A retired Pennsylvania State Police trooper said Friday he hopes the cheating scandal that thinned the ranks of graduating cadets doesn’t follow the state’s newest troopers for the rest of their careers.
Bruce E. Gaston, president of the Retired State Police Association of Pennsylvania, said allegations of cheating among the recruits could call into question the integrity of the troopers who successfully completed the academy and graduated.
“Hopefully that stigma goes away,” said Gaston, 74, of Denver, Lancaster County. “But even if a trooper wasn’t involved, he may carry that stigma. They were in the barrel with those rotten apples.”
The Pennsylvania State Police Academy graduated 48 cadets Friday. The class had 116 members when it began in September. Of the cadets who left the academy, 36 did so because of the cheating scandal, state police said. Some left voluntarily and others were kicked out, police said.
State police Commissioner Tyree C. Blocker on Wednesday requested that the Office of Inspector General investigate allegations of misconduct at the Hershey academy. The state police Internal Affairs Division is conducting an investigation.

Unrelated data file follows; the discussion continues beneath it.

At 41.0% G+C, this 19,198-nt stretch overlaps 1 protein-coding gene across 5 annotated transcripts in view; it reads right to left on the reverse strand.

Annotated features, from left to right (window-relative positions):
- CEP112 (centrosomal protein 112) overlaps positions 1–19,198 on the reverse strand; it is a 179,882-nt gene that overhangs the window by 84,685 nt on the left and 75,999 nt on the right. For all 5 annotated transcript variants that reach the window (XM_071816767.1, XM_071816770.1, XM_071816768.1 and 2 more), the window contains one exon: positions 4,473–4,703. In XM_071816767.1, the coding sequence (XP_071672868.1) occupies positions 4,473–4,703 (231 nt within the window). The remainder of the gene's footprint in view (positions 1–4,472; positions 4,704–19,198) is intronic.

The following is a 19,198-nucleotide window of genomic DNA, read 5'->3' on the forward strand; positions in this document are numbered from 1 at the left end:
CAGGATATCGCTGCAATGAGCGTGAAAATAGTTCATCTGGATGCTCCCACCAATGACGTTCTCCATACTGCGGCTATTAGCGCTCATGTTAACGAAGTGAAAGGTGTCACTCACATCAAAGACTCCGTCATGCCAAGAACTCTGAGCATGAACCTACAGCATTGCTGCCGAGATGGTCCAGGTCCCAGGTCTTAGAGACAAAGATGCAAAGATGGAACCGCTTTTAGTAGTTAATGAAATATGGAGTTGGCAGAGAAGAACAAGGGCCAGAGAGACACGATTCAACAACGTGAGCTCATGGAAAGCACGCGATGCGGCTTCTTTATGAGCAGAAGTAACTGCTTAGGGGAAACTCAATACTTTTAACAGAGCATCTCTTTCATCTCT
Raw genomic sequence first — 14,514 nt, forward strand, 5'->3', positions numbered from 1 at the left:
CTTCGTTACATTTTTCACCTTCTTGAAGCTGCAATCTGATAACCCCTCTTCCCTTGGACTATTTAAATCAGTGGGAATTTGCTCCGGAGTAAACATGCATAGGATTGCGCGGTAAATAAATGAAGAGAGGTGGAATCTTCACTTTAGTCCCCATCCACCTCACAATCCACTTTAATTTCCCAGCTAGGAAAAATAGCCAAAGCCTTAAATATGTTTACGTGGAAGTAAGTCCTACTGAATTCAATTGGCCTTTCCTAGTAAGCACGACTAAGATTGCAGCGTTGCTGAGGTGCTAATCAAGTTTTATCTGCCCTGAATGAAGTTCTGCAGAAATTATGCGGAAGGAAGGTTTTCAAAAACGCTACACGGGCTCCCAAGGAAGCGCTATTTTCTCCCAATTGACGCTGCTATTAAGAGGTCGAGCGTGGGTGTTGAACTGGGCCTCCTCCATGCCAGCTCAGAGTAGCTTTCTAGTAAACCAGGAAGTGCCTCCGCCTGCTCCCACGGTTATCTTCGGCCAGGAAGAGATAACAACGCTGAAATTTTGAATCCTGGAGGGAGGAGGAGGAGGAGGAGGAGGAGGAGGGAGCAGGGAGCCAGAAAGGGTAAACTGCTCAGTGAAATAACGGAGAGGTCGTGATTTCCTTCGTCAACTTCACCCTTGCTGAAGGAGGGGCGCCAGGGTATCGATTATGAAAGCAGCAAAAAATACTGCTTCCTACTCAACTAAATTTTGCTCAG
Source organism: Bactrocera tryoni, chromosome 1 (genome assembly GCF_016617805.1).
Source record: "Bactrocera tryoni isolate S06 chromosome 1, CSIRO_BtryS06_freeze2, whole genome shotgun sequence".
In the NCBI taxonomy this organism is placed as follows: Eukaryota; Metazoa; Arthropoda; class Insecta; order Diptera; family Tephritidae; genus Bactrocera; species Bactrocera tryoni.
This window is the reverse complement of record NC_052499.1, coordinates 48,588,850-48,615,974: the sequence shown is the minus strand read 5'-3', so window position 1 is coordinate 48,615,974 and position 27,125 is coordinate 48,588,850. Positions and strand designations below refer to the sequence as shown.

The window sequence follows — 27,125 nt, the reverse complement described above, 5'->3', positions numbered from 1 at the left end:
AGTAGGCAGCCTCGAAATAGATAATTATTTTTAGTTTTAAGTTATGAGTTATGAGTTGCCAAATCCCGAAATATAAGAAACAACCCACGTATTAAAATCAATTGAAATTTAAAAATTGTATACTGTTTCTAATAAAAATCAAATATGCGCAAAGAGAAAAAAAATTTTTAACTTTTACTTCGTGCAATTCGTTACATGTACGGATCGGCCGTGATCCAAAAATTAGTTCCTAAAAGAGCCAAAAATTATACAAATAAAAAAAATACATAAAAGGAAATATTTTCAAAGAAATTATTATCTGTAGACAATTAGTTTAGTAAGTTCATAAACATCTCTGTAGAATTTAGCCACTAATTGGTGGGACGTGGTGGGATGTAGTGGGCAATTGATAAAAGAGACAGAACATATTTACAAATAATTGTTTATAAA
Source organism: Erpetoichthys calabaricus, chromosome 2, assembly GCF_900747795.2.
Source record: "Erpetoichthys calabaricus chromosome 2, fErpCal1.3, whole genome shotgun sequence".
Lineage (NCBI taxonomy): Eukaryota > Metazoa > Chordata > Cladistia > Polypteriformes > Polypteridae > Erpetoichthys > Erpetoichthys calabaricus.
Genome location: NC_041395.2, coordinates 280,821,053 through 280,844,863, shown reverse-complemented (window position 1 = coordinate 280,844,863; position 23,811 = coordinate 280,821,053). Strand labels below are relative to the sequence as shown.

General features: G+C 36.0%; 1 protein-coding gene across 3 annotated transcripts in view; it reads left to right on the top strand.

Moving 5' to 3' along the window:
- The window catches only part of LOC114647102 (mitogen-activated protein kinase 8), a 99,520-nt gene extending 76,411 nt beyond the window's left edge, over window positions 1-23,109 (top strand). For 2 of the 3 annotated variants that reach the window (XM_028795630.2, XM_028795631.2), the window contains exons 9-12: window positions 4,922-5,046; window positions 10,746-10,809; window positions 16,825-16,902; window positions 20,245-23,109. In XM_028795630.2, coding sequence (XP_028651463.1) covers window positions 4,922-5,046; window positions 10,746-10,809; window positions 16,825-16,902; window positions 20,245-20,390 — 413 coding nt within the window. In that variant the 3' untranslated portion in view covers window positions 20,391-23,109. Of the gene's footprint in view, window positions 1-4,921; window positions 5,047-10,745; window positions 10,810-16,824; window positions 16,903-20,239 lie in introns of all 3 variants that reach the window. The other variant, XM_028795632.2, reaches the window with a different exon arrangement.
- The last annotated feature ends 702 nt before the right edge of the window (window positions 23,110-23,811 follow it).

Gaston, who retired after 28 years as a trooper, said the scandal is an embarrassment to troopers and retirees. People have asked him if he cheated his way through the academy in 1971.
“To get into the academy was pretty rigid. You knew once you were in the academy, you weren’t going to screw it up, so nobody in my class or any of the classes before me would even think about cheating,” Gaston said. “I can’t believe that they did something as stupid as this.”
Blocker said he asked investigators to look into what factors may have contributed to the misconduct and to make recommendations.
Blocker has revealed few details since disclosing the cheating allegations Feb. 4 and hasn’t specified what kind of cheating was suspected. A spokeswoman for the state police declined to comment Friday as to how recruits cheated or what changes are being made because of the ongoing investigations.
The state police declined to make a member of the graduating class available to comment.
A cheating scandal previously rocked municipal police departments in Western Pennsylvania. A probe began in early 2014 after allegations arose of cheating by dozens of officers on their annual recertification exam.
A whistle-blower in a class of more than 30 officers studying Internet crimes and social media at the time told investigators that a fellow cop shipped a photographed answer key to the exam by cellphone to other students. Officials swapped out quizzes; some officers apparently did not notice and failed the test. Officials with the state police Municipal Police Officers’ Education and Training Commission in January 2014 investigated two officers with Duquesne City police and two in North Versailles.